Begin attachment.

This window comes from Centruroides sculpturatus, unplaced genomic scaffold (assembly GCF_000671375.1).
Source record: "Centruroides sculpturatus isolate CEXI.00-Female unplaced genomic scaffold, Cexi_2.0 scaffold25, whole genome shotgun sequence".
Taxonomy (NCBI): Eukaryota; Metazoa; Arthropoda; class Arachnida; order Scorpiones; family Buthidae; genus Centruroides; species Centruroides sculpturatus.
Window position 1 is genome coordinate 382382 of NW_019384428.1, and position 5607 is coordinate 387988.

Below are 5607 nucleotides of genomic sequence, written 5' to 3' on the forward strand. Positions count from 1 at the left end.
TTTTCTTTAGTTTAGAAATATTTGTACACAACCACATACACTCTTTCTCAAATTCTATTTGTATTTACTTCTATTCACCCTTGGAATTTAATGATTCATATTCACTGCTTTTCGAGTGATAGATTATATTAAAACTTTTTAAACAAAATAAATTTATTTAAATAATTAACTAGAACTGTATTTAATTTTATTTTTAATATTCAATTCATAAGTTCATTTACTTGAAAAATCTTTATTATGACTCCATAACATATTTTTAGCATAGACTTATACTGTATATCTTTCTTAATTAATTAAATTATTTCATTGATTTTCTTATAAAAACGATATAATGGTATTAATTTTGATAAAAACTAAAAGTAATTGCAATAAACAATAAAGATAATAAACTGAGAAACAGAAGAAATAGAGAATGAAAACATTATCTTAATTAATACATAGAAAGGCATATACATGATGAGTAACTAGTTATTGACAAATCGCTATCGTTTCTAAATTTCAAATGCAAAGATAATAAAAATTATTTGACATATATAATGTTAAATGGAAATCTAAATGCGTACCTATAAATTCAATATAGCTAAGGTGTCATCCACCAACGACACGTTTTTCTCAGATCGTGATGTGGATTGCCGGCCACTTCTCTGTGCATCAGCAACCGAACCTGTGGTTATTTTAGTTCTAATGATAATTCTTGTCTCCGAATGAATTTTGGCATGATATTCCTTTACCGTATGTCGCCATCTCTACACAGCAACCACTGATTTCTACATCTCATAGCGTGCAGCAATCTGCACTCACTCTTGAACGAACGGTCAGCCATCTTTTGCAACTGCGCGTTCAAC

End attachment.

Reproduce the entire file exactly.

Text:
This window comes from Centruroides sculpturatus, unplaced genomic scaffold (assembly GCF_000671375.1).
Source record: "Centruroides sculpturatus isolate CEXI.00-Female unplaced genomic scaffold, Cexi_2.0 scaffold25, whole genome shotgun sequence".
Taxonomy (NCBI): Eukaryota; Metazoa; Arthropoda; class Arachnida; order Scorpiones; family Buthidae; genus Centruroides; species Centruroides sculpturatus.
Window position 1 is genome coordinate 382382 of NW_019384428.1, and position 5607 is coordinate 387988.

Below are 5607 nucleotides of genomic sequence, written 5' to 3' on the forward strand. Positions count from 1 at the left end.
TTTTCTTTAGTTTAGAAATATTTGTACACAACCACATACACTCTTTCTCAAATTCTATTTGTATTTACTTCTATTCACCCTTGGAATTTAATGATTCATATTCACTGCTTTTCGAGTGATAGATTATATTAAAACTTTTTAAACAAAATAAATTTATTTAAATAATTAACTAGAACTGTATTTAATTTTATTTTTAATATTCAATTCATAAGTTCATTTACTTGAAAAATCTTTATTATGACTCCATAACATATTTTTAGCATAGACTTATACTGTATATCTTTCTTAATTAATTAAATTATTTCATTGATTTTCTTATAAAAACGATATAATGGTATTAATTTTGATAAAAACTAAAAGTAATTGCAATAAACAATAAAGATAATAAACTGAGAAACAGAAGAAATAGAGAATGAAAACATTATCTTAATTAATACATAGAAAGGCATATACATGATGAGTAACTAGTTATTGACAAATCGCTATCGTTTCTAAATTTCAAATGCAAAGATAATAAAAATTATTTGACATATATAATGTTAAATGGAAATCTAAATGCGTACCTATAAATTCAATATAGCTAAGGTGTCATCCACCAACGACACGTTTTTCTCAGATCGTGATGTGGATTGCCGGCCACTTCTCTGTGCATCAGCAACCGAACCTGTGGTTATTTTAGTTCTAATGATAATTCTTGTCTCCGAATGAATTTTGGCATGATATTCCTTTACCGTATGTCGCCATCTCTACACAGCAACCACTGATTTCTACATCTCATAGCGTGCAGCAATCTGCACTCACTCTTGAACGAACGGTCAGCCATCTTTTGCAACTGCGCGTTCAAC